AlN/Al1–xGaxN quantum well structures were grown by metal-organic chemical vapor deposition (MOCVD) on vicinal c-plane AlN and sapphire substrates as described previously.16,17 The quantum well width was varied between 2 nm and 50 nm, and the composition range was varied between AlN (x = 0) and GaN (x = 1). Electron microscopy cross-sectional samples were wedge polished to electron transparency using an Allied Multiprep system.18 For final thinning, the samples were argon ion milled (Fischione Model 1050) at energies decreasing from 2 keV to 200 eV. A probe-corrected FEI Titan 60–300 kV STEM/TEM equipped with an X-FEG source was used for imaging and spectroscopy. Energy dispersive X-Ray spectroscopy was used to determine the composition of each quantum well and was found to be in agreement with the expected values from the MOCVD conditions. The electron beam acceleration voltage was 80 keV to increase the cross-section of plasmon creation. Electron energy loss spectroscopy (EELS) was performed with a Gatan Enfinium ER spectrometer and with an energy spread of approximately 0.9 eV. As measured with the EELS log-ratio method, the sample thickness varied between 40 and 80 nm.19 For plasmon energy and linewidth analysis, the spectra were first aligned relative to the zero-loss signal. The effects of plural scattering were then removed using Fourier-log deconvolution.8 The plasmon loss peak was fit to the Drude model, where the permittivity of an electron gas with density n is given by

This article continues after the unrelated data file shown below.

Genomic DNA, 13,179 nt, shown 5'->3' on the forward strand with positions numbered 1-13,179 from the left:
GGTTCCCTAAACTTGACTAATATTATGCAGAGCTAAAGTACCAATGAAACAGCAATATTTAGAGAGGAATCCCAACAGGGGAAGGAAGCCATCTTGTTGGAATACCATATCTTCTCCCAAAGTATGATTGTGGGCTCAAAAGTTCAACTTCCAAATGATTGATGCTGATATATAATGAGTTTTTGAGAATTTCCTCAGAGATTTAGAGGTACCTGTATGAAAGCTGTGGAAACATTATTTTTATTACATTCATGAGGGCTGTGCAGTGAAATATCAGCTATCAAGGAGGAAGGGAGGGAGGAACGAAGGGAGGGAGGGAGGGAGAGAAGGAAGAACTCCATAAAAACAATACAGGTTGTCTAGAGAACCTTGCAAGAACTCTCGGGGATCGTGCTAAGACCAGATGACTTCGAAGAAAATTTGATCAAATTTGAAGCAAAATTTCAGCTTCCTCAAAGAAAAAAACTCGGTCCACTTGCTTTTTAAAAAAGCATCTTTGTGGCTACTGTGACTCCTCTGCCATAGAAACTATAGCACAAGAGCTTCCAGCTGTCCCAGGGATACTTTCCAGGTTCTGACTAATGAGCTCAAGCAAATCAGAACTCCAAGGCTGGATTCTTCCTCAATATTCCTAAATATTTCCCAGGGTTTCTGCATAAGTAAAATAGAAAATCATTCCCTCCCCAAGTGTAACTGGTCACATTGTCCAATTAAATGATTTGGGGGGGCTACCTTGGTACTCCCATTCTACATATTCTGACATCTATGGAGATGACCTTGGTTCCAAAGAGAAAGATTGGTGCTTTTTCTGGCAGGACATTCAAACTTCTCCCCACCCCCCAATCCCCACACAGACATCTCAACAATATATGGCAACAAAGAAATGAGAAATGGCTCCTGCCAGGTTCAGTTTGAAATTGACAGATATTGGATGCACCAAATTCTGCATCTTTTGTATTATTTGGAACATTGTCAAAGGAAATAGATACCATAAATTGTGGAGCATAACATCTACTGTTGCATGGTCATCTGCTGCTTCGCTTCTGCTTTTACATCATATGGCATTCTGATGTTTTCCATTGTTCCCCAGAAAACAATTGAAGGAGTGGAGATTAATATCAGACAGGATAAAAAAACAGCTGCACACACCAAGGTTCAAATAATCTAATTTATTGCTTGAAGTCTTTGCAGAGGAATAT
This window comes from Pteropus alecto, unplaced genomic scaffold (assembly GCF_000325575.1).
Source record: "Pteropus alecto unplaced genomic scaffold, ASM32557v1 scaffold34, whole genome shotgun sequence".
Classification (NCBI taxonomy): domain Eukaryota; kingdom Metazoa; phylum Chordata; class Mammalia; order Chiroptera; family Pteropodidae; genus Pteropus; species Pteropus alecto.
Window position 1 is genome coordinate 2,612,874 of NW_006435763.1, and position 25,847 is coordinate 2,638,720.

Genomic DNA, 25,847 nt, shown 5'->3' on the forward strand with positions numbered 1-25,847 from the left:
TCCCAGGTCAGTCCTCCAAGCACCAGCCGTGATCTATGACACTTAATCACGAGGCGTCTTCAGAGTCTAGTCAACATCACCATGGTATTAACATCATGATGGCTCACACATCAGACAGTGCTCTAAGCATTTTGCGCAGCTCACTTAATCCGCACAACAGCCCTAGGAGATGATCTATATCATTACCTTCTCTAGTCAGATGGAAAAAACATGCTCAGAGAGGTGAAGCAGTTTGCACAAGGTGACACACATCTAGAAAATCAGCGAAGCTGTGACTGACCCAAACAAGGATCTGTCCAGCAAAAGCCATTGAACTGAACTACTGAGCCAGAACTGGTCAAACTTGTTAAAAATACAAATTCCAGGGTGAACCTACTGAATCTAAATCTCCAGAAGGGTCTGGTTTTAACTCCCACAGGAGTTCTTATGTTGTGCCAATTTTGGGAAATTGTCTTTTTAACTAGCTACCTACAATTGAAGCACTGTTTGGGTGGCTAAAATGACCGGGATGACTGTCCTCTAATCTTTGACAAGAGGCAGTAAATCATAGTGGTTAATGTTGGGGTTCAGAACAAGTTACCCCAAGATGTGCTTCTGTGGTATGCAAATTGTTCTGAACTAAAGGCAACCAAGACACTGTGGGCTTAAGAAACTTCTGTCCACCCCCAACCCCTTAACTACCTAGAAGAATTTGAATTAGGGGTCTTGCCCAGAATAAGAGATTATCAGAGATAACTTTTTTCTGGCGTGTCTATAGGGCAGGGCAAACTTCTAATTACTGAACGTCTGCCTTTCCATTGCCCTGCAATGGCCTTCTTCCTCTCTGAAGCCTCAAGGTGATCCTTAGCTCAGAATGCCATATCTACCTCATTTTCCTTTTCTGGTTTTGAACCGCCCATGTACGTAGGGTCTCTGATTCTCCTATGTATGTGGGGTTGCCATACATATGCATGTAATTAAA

ϵ(ω)=1ωp2ω2+iω/τ,
(1)

and the loss function is given by Im {1/ϵ}, which corresponds to a Lorentzian peak centered around the plasmon energy, ωp, having a linewidth given by /τ, where τ is the plasmon lifetime.